Cargolux appears headed for a strike

After more than a year of negotiations, pilots for all-cargo carrier Cargolux appear to be headed toward a strike after the Collective Work Agreement (CWA) expires at midnight on Monday, 30 November, according to the unions representing the pilots.

Statements released today from the LCBG union and the Luxembourg pilots association (ALPL) made a last-minute appeal to Cargolux shareholders, urging them to pressure Cargolux management into accepting a new CWA during tomorrow’s scheduled meeting of Cargolux’s Board of Directors. At the same time, LCBG and ALPA are also preparing for a possible industrial action by asking members of the international pilots’ association, IFALPA, to assist Cargolux to be supportive when asked by their airlines to provide additional flights to meet the capacity demands created by a dispute at Cargolux.

A particular bone of contention for Cargolux’s pilots remains the issue of subsidiary carrier Cargolux Italia, which the pilots say is operating wet-lease flights for Cargolux Airlines International to and from its main base in Luxembourg. The pilots have said the practice constitutes “social dumping,” or the gradual replacement of workers with cheaper labor. The Cargolux pilots have been concerned since a meeting this past March about the Italian arm taking over higher-paying routes run by Cargolux through Luxembourg.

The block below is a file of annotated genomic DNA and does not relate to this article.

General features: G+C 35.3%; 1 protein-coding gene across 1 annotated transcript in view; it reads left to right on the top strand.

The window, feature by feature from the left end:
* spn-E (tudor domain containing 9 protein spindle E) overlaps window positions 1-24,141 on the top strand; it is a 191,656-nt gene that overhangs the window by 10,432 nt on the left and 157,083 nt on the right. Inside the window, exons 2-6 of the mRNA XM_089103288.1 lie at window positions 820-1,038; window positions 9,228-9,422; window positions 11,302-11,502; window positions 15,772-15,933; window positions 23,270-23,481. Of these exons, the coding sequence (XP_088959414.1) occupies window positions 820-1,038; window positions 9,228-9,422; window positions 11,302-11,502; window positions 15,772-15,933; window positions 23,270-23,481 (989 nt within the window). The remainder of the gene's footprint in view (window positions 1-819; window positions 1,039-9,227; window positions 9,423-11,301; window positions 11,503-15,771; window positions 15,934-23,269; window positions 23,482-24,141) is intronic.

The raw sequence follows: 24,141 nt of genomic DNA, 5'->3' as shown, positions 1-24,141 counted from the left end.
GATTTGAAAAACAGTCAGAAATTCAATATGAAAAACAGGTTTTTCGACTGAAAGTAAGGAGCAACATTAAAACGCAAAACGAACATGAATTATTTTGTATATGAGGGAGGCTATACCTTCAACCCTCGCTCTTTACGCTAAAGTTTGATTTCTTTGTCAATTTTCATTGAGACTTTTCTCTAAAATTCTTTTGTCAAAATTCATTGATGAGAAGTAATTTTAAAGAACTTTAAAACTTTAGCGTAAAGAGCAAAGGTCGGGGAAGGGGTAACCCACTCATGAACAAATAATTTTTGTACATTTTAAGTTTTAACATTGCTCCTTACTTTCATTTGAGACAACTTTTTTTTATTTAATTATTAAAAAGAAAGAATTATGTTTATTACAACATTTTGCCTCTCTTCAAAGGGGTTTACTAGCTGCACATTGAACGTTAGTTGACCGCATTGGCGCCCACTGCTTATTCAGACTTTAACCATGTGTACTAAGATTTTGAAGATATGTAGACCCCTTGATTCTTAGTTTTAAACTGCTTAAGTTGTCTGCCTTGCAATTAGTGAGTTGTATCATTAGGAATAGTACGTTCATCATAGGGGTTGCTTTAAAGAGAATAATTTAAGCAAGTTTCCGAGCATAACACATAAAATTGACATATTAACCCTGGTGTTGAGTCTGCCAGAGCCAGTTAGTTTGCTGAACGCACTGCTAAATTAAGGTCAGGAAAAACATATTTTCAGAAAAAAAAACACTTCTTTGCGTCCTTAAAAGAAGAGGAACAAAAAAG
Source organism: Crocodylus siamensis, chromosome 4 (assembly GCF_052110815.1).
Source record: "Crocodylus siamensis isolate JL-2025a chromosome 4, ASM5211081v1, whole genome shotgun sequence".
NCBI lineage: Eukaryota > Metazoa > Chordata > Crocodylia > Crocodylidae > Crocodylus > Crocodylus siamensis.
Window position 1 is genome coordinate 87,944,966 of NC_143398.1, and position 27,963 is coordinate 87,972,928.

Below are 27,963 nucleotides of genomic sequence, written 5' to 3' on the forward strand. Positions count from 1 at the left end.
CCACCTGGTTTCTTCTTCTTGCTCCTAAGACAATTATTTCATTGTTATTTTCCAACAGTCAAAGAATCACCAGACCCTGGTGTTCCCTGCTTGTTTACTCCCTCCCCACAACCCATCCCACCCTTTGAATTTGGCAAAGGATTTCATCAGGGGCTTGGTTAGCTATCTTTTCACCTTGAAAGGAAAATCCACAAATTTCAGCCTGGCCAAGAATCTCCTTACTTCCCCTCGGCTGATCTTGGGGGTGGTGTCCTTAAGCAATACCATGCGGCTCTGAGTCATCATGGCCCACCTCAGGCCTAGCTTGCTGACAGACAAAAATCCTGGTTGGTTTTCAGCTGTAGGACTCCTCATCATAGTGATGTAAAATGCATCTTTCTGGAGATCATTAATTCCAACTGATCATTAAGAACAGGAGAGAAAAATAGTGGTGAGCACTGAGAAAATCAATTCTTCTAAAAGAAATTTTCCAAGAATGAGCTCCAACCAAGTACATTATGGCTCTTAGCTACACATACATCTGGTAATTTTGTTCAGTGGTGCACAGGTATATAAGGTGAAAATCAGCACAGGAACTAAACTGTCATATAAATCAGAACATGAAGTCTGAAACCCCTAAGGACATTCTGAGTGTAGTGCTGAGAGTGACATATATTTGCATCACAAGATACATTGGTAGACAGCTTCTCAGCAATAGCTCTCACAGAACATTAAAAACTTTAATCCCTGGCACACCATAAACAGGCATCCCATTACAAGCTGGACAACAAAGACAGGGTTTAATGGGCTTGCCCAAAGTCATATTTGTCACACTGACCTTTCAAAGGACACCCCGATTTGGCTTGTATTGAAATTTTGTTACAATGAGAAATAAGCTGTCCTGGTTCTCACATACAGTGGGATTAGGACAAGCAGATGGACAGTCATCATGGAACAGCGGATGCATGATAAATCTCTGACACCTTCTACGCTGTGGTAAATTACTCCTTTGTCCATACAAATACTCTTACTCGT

LCGB proposed a US$10 million personnel cost savings package for Cargolux, 90 percent of which will be bourne by the airline’s current and future pilots. “The offered savings package aims at a revised cost structure and would enable Cargolux management to forego the outsourcing of aircraft and the associated flight deck employment,” the union said. “Not only would management hereby satisfy the unions´ core claim in the ongoing negotiations, but it would also further assure that the Luxembourg State retained tax revenues and social insurance contributions worth up to € 5 Million per year.”

The statement went on to say that, “if no acceptable agreement for both ground staff and pilots can be found, industrial actions can no longer be avoided.”

In a response, Cargolux said it “remained confident” that an agreement can be reached that will assure job security for LCGB members, provided that the union abandons its requests for additional flight time limitations. Such limitations, the airline said, “would result in inferior productivity of Cargolux crews in comparison to all other European carriers using the standard European Flight Time Limitations (EASA FTL).” LCBG, Cargolux stated, “has to show their willingness’ and commitment to accepting management’s position, specifically in respect of Cargolux Italia and the EASA FTA. Once agreed, we have no doubt that all of the remaining issues can be resolved within a short period of time.”

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